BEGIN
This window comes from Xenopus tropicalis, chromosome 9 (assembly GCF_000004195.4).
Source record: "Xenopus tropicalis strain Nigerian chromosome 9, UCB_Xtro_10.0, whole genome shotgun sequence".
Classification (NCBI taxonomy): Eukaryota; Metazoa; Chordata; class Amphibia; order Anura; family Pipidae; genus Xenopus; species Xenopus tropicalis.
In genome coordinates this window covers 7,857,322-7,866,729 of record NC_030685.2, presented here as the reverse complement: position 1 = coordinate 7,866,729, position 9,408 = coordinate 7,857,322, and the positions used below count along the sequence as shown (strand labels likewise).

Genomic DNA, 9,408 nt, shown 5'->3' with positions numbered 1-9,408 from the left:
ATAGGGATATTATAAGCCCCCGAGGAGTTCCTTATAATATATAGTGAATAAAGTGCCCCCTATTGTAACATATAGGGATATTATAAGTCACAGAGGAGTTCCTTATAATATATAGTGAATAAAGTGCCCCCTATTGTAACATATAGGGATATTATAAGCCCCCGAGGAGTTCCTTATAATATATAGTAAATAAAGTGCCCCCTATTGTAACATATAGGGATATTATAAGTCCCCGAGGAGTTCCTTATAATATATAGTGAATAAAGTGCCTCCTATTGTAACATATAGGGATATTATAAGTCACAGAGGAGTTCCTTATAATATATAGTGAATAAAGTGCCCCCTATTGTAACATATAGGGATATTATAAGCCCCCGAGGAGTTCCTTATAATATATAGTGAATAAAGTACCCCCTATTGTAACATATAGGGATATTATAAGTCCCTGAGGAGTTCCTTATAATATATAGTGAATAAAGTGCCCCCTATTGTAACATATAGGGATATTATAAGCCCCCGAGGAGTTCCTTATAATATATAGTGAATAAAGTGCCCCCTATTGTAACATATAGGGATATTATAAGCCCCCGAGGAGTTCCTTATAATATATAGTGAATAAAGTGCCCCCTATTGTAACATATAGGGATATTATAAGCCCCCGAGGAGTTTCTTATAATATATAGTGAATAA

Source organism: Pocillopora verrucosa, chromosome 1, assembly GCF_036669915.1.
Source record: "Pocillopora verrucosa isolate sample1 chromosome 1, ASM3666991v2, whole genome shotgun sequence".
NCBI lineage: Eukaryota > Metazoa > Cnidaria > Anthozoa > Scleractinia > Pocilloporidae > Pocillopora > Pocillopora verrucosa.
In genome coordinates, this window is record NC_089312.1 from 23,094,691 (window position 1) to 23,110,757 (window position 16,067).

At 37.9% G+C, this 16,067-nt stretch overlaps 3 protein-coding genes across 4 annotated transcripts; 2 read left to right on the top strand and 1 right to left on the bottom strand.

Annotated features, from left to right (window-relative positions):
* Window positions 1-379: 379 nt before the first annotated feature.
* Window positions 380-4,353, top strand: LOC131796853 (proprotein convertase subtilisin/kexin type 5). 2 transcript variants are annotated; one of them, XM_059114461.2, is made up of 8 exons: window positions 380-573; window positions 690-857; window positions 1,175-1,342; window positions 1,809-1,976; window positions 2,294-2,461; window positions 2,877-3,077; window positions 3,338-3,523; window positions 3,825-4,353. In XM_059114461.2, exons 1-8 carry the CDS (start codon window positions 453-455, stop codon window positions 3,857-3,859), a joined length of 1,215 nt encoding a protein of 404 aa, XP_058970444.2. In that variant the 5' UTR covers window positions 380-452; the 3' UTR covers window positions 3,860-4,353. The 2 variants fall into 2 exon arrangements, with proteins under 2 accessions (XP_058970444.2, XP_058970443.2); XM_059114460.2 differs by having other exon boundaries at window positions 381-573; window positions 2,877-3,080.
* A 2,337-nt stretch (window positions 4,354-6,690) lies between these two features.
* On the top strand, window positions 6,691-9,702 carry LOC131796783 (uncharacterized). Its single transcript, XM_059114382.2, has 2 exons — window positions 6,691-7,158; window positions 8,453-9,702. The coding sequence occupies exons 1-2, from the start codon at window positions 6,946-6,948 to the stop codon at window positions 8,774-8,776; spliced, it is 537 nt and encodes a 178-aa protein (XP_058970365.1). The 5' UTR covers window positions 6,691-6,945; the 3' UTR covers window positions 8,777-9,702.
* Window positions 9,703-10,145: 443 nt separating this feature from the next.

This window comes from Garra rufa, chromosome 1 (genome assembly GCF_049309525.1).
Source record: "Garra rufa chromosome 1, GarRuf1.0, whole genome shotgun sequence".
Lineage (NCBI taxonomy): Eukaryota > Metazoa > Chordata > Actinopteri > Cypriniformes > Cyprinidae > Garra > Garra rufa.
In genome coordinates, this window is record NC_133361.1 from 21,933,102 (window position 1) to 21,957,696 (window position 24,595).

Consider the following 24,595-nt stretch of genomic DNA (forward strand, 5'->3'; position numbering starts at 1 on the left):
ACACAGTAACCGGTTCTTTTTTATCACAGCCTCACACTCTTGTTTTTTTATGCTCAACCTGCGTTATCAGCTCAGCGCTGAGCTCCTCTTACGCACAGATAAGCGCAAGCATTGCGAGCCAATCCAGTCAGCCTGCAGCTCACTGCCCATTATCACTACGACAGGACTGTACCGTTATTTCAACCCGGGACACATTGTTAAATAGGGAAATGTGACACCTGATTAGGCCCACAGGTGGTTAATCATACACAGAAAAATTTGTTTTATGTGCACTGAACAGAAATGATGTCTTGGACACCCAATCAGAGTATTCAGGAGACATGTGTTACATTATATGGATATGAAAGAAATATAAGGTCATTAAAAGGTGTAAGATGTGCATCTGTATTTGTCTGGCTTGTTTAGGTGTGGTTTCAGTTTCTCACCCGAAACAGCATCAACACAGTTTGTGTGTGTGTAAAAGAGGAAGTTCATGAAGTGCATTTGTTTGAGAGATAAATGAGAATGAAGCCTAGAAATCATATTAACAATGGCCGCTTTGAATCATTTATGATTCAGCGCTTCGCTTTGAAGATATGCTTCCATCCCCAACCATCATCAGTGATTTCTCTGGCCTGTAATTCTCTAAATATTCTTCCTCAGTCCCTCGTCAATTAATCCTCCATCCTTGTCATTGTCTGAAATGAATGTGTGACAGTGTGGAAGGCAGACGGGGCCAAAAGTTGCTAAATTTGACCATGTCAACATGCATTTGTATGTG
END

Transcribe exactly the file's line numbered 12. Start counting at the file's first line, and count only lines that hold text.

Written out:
Annotated features, from left to right (window-relative positions):